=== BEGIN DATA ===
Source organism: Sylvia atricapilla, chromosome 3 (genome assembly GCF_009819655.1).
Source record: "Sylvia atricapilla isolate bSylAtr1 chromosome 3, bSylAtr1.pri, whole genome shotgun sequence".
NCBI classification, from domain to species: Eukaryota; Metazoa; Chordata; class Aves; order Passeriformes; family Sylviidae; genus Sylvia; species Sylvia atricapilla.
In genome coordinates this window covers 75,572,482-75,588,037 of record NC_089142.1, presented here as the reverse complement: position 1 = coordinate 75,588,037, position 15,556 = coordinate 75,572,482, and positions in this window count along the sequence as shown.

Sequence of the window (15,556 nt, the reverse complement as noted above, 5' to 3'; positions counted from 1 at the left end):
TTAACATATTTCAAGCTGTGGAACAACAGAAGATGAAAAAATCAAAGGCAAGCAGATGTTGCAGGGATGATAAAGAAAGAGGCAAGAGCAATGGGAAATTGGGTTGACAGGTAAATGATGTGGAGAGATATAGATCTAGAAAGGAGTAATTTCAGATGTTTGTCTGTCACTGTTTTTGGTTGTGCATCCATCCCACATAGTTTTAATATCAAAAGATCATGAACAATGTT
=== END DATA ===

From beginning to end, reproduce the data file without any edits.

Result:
Source organism: Sylvia atricapilla, chromosome 3 (genome assembly GCF_009819655.1).
Source record: "Sylvia atricapilla isolate bSylAtr1 chromosome 3, bSylAtr1.pri, whole genome shotgun sequence".
NCBI classification, from domain to species: Eukaryota; Metazoa; Chordata; class Aves; order Passeriformes; family Sylviidae; genus Sylvia; species Sylvia atricapilla.
In genome coordinates this window covers 75,572,482-75,588,037 of record NC_089142.1, presented here as the reverse complement: position 1 = coordinate 75,588,037, position 15,556 = coordinate 75,572,482, and positions in this window count along the sequence as shown.

Sequence of the window (15,556 nt, the reverse complement as noted above, 5' to 3'; positions counted from 1 at the left end):
TTAACATATTTCAAGCTGTGGAACAACAGAAGATGAAAAAATCAAAGGCAAGCAGATGTTGCAGGGATGATAAAGAAAGAGGCAAGAGCAATGGGAAATTGGGTTGACAGGTAAATGATGTGGAGAGATATAGATCTAGAAAGGAGTAATTTCAGATGTTTGTCTGTCACTGTTTTTGGTTGTGCATCCATCCCACATAGTTTTAATATCAAAAGATCATGAACAATGTT